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Battle of Lone PinePrint Page Print this page

14-April-2019
14-April-2019

Photographs supplied by Heather Stevens

The pine tree was planted by the Turkish Vice-Consul and a Federal Member of Parliament to commemorate the 100th anniversary of the Battle of Lone Pine and was part of the ANZAC Commemoration programme in 2015.   Funding was received through the ANZAC Centenary Grants Program. 

The Battle of Lone Pine was fought between Australian and Ottoman Empire forces during the Gallipoli Campaign of World War One, between 6 and 10 August 1915

The Lone Pine was the name given to a solitary tree on the Gallipoli Peninsula in Turkey, which marked the site of the Battle of Lone Pine in 1915 during World War One and it was the sole survivor of a group of trees that had been cut down by Turkish soldiers who had used the timber and branches to cover their trenches.

The tree was obliterated during the battle; however, pine cones that had remained attached to the cut branches over the trenches were retrieved by two Australian soldiers and brought home to Australia. Private Thomas Keith McDowell, a soldier of the 23rd Battalion brought a pine cone from the battle site back to Australia, and many years later seeds from the cone were planted by his wife's aunt Emma Gray of Grassmere, near Warrnambool, Victoria and five seedlings emerged, with four surviving. These seedlings were planted in four different locations in Victoria: Wattle Park (May 8, 1933), the Shrine of Remembrance in Melbourne (June 11, 1933), the Soldiers Memorial Hall at The Sisters near Terang (June 18, 1933) and Warrnambool Botanic Gardens (January 23, 1934).

The Shrine of Remembrance's Pine was felled in August 2012 and the timber used as part of a remembrance project, after a disease known as Diplodia pinea or blue stains fungus as it commonly called killed it.

Another soldier, Lance Corporal Benjamin Smith from the 3rd Battalion, also retrieved a cone and sent it back to his mother (Mrs McMullen) in Australia, who had lost another son at the battle. Seeds from the cone were planted by Mrs McMullen in 1928, from which two seedlings were raised. One was presented to her home town of Inverell (New South Wales) and the other was forwarded to Canberra where it was planted by Prince Henry, Duke of Gloucester at the Australian War Memorial in October 1934.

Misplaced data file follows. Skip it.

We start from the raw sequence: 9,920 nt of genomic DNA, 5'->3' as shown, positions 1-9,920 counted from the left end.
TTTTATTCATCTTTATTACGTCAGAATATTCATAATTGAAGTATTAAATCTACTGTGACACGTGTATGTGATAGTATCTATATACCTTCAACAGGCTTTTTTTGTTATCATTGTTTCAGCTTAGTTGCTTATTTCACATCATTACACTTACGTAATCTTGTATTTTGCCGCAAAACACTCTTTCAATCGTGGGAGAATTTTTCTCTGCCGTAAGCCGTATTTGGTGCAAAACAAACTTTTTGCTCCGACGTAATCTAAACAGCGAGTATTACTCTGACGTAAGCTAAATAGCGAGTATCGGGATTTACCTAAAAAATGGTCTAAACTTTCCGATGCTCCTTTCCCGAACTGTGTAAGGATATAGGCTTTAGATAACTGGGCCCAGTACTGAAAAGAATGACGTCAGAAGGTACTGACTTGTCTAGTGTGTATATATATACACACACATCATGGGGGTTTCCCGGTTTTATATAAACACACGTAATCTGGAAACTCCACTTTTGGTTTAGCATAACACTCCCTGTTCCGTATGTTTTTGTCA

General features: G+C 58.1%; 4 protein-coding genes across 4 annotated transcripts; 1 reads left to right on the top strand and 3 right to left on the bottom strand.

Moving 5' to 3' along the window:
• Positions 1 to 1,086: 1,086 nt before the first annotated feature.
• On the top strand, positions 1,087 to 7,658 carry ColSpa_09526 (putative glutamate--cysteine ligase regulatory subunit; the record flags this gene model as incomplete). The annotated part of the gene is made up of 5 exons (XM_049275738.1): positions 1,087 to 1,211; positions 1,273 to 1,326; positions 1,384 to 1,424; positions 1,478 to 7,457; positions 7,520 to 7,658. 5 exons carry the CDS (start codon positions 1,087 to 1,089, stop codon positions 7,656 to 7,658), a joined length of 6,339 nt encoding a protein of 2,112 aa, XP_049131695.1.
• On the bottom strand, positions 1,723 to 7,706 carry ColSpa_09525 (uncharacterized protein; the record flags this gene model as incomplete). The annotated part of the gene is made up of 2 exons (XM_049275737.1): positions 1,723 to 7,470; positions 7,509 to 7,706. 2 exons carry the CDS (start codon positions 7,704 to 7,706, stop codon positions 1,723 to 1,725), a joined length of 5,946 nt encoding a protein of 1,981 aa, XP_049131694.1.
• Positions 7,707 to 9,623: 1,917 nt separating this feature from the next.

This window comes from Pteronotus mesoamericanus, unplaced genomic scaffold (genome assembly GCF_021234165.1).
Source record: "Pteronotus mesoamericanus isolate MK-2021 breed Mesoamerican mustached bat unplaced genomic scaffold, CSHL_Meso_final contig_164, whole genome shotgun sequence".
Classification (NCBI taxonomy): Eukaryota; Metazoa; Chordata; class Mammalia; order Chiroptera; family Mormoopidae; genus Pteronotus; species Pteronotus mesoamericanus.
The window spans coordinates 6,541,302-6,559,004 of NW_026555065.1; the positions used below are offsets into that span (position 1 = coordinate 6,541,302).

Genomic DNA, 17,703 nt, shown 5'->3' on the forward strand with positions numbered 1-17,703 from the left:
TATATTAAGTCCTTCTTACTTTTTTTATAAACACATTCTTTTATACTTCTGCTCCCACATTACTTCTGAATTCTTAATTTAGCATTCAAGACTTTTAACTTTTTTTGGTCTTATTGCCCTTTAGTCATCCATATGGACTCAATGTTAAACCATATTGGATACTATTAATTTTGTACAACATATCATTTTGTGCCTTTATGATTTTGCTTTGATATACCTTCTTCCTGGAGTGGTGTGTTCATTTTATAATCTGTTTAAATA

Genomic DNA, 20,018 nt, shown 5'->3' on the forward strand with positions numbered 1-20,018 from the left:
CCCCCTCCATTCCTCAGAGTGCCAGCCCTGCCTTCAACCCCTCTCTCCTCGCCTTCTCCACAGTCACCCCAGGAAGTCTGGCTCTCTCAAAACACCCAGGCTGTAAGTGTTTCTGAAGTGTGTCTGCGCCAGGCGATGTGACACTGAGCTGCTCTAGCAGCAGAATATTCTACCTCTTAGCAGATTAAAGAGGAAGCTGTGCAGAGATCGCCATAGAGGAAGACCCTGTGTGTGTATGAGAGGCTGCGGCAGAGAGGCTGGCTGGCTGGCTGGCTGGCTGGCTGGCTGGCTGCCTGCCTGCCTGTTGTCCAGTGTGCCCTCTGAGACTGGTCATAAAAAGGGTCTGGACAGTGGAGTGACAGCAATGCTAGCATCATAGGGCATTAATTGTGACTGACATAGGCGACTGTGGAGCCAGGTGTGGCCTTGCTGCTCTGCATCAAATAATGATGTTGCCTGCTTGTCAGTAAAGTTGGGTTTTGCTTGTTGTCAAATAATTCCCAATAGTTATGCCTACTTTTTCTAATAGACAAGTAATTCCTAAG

Location

Address:303 Queen Street , Dredges Cottage, Campbelltown, 2560
State:NSW
Area:AUS
GPS Coordinates:Lat: -34.070163
Long: 150.811038
Note: GPS Coordinates are approximate.
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Details

Monument Type:Tree
Monument Theme:Conflict
Sub-Theme:WW1
Actual Event STart Date:04-August-1914
Actual Event End Date:28-June-1919
Link:http://www.dva.gov.au/consultation-…

Dedication

Actual Monument Dedication Date:Friday 7th August, 2015
Front Inscription

Plaque :

This tree was planted by Vice-Consul Cafer Asik representing the Turkish Government and the Federal Member for Macarthur Mr Russell Matheson MP

To commemorate 100 years after the Battle of Lone Pine (Kahn Surt) 6 - 10 August 1915 and was part of Federal Government ANZAC Commemoration Program 2015

David Pownall     John MacDonald
President             President
VRC                     WAA

7th August 2015


 

Source: DVA, MA
Monument details supplied by Monument Australia - www.monumentaustralia.org.au
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